The notion of separating children and parents is a visceral one, the empathy gap easier to bridge.
Immigration Hub focused on Pennsylvania because it’s a battleground and home to midterm races where immigration policy was likely to be a factor: Casey v. Barletta, Lamb v. Rothfus, Perry v. Scott, Nothstein v. Wild.
The group polled 915 voters across the commonwealth. That sample includes a base of 800 voters statewide and an oversample of voters from the Pittsburgh media market, not including Democrat-heavy Allegheny County. Overall, 205 voters in this region were interviewed.
G. Terry Madonna, director of the Franklin & Marshall College Poll, said 915 voters is “absolutely” a statistically significant number. He also said the F&M College Poll has not done its own polling on the issues of family separation and sanctuary cities.
In Colorado, a state where immigration is a similarly potent political force, particularly in the current race for governor, Immigration Hub polled 768 voters.
“When we looked at the populations of Pennsylvania and Colorado, they were representative of other states to us, and it’s really important to be able to figure out what these voters are thinking about immigration and what we need to do to be able to better inform on the issue,” Lopez said.
Another factor in determining which states to focus on? The candidates and the races.
“When we saw that Casey’s challenger might be Barletta, we knew for instance that he would be using immigration as a wedge issue,” Lopez added.
In that race for U.S. Senator from Pennsylvania, Barletta has indeed spent plenty of time talking about Casey’s immigration record, but Casey maintains a significant lead in the polls. Barletta, a politician long associated with crackdowns on undocumented immigrants and scorched-earth rhetoric on the subject, has been a champion of President Donald Trump’s approach to immigration policy and is running with the president’s endorsement.
“We’ve seen some of their material that’s been released publicly,” Max Steele, a spokesman for Casey’s campaign, said when asked if they’ve seen or utilized Immigration Hub data. Steele said Casey also recently attended the Emerson Collective-sponsored “Carne y Arena” exhibition, an Oscar-winning virtual reality film based on immigrants’ true accounts of traveling to the U.S.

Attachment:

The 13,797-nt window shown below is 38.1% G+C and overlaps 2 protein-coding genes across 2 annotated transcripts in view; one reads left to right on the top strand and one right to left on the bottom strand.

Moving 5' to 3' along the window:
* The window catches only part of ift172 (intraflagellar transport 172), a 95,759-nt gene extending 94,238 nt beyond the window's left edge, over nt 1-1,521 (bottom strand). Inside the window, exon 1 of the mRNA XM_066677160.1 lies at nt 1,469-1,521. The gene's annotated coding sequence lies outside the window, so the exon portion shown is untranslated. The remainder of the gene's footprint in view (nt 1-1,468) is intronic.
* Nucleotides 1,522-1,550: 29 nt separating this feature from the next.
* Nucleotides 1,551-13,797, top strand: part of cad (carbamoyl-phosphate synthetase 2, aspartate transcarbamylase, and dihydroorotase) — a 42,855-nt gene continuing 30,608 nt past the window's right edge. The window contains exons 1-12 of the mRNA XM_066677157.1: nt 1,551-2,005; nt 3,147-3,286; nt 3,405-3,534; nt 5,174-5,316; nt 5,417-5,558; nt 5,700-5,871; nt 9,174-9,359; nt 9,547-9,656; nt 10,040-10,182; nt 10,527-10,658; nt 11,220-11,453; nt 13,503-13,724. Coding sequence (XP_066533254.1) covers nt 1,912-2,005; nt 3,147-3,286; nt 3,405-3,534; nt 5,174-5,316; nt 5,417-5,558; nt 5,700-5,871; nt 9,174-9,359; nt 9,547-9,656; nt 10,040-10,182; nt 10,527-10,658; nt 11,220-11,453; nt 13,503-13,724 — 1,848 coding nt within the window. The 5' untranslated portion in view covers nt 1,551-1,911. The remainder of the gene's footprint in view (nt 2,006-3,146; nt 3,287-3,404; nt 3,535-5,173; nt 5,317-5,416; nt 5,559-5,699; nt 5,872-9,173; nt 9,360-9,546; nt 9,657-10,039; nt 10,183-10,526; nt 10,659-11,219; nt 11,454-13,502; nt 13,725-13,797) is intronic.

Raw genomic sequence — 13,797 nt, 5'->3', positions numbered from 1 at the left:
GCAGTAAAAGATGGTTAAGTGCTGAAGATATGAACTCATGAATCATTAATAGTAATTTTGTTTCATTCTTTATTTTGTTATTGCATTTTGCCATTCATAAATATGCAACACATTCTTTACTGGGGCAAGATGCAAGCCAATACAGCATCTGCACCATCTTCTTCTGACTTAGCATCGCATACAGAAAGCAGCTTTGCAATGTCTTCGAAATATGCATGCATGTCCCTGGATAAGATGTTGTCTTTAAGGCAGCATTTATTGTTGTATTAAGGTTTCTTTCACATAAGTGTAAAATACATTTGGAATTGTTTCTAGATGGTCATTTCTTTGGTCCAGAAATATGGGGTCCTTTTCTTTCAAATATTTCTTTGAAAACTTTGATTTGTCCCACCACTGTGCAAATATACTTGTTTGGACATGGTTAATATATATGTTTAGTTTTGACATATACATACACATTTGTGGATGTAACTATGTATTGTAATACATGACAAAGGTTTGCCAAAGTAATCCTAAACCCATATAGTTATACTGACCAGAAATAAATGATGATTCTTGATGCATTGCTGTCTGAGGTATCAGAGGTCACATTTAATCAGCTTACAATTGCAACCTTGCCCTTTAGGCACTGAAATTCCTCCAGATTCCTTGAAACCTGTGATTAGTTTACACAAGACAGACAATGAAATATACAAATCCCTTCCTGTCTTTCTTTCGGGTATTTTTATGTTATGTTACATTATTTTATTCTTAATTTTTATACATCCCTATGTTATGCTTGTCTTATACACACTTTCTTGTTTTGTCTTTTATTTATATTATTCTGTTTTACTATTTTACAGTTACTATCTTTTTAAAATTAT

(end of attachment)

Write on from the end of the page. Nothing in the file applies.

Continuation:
Steele then pointed to Casey’s own record on immigration in saying of Barletta’s criticism, “We’re confident we can win that fight.” Barletta’s campaign did not respond to requests for comment for this article.
In western Pa., the race for the new 17th congressional district between Democratic U.S. Rep. Conor Lamb and Republican U.S. Rep. Keith Rothfus has also produced sanctuary city-based attack ads aimed at undermining Lamb in the GOP-leaning district. But Lamb, like Casey, holds a commanding lead. Spokespeople for Lamb did not respond to requests for comment for this article.
Mike Barley, a spokesperson for Rothfus’ campaign, said by email that voter concerns about immigration may run deeper than groups like Immigration Hub are letting on.
“I think it is incredibly difficult, especially in rural areas, for voters to get over the sanctuary city issue,” Barley said. “They don’t believe those cities should receive government funding if they are knowingly breaking the law.”
Immigration Hub said its polling confirmed as much. But the organization also thinks that some of those voters can be persuaded.
Of course, whether messaging or counter-messaging will work or not depends on the voter receiving it. For some, the family separation issue has tipped the scales.
For others, it’s arguments touting the economic contributions of immigrants, undocumented and otherwise, that resonate most.
And for others still, no amount of debate will sway them. Lopez knows this. Immigration Hub knows this and focuses instead on those moveable voters — Independents, moderates, and undecideds — who might vote for a candidate like Casey if given the right justification or perspective.
If that perspective exists, Immigration Hub will find it and share it.
“It’s for the advocacy world as much as it’s for candidates,” Lopez said.
The “why” of it all involves an effort to shape immigration policy at a crucial moment for the nation and certainly for its immigrants. Lopez said the stakes could not be higher.
“We’re under attack. Period. Immigrant families are under attack.”